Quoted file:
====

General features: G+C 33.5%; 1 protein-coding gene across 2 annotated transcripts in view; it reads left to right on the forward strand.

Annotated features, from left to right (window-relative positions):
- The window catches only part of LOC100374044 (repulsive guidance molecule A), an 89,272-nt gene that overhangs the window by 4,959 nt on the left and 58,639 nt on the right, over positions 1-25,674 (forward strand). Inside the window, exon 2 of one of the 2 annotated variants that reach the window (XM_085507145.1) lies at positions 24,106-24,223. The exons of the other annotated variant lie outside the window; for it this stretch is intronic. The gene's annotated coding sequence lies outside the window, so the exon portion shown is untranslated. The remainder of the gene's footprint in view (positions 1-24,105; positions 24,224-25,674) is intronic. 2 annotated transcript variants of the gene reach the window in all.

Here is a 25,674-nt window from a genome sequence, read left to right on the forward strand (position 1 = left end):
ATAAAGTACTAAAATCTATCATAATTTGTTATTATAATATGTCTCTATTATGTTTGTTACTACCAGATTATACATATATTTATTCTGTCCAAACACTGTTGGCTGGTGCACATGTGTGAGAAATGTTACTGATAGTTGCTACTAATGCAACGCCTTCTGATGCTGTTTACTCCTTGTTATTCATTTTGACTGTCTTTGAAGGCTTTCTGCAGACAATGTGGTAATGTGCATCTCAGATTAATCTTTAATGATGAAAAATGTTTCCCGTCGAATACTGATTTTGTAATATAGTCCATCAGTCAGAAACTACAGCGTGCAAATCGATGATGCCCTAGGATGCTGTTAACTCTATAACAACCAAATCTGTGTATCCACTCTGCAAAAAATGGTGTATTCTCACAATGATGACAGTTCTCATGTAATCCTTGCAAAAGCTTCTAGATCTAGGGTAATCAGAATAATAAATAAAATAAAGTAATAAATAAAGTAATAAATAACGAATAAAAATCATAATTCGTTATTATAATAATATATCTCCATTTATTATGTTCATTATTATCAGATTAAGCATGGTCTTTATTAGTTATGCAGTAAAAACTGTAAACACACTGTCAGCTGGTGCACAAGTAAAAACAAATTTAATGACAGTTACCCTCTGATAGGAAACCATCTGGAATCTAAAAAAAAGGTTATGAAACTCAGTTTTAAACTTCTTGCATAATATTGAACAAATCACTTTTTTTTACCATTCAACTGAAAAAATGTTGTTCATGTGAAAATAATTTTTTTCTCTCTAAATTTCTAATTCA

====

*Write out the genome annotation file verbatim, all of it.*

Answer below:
General features: G+C 33.5%; 1 protein-coding gene across 2 annotated transcripts in view; it reads left to right on the forward strand.

Annotated features, from left to right (window-relative positions):
- The window catches only part of LOC100374044 (repulsive guidance molecule A), an 89,272-nt gene that overhangs the window by 4,959 nt on the left and 58,639 nt on the right, over positions 1-25,674 (forward strand). Inside the window, exon 2 of one of the 2 annotated variants that reach the window (XM_085507145.1) lies at positions 24,106-24,223. The exons of the other annotated variant lie outside the window; for it this stretch is intronic. The gene's annotated coding sequence lies outside the window, so the exon portion shown is untranslated. The remainder of the gene's footprint in view (positions 1-24,105; positions 24,224-25,674) is intronic. 2 annotated transcript variants of the gene reach the window in all.

Here is a 25,674-nt window from a genome sequence, read left to right on the forward strand (position 1 = left end):
ATAAAGTACTAAAATCTATCATAATTTGTTATTATAATATGTCTCTATTATGTTTGTTACTACCAGATTATACATATATTTATTCTGTCCAAACACTGTTGGCTGGTGCACATGTGTGAGAAATGTTACTGATAGTTGCTACTAATGCAACGCCTTCTGATGCTGTTTACTCCTTGTTATTCATTTTGACTGTCTTTGAAGGCTTTCTGCAGACAATGTGGTAATGTGCATCTCAGATTAATCTTTAATGATGAAAAATGTTTCCCGTCGAATACTGATTTTGTAATATAGTCCATCAGTCAGAAACTACAGCGTGCAAATCGATGATGCCCTAGGATGCTGTTAACTCTATAACAACCAAATCTGTGTATCCACTCTGCAAAAAATGGTGTATTCTCACAATGATGACAGTTCTCATGTAATCCTTGCAAAAGCTTCTAGATCTAGGGTAATCAGAATAATAAATAAAATAAAGTAATAAATAAAGTAATAAATAACGAATAAAAATCATAATTCGTTATTATAATAATATATCTCCATTTATTATGTTCATTATTATCAGATTAAGCATGGTCTTTATTAGTTATGCAGTAAAAACTGTAAACACACTGTCAGCTGGTGCACAAGTAAAAACAAATTTAATGACAGTTACCCTCTGATAGGAAACCATCTGGAATCTAAAAAAAAGGTTATGAAACTCAGTTTTAAACTTCTTGCATAATATTGAACAAATCACTTTTTTTTACCATTCAACTGAAAAAATGTTGTTCATGTGAAAATAATTTTTTTCTCTCTAAATTTCTAATTCA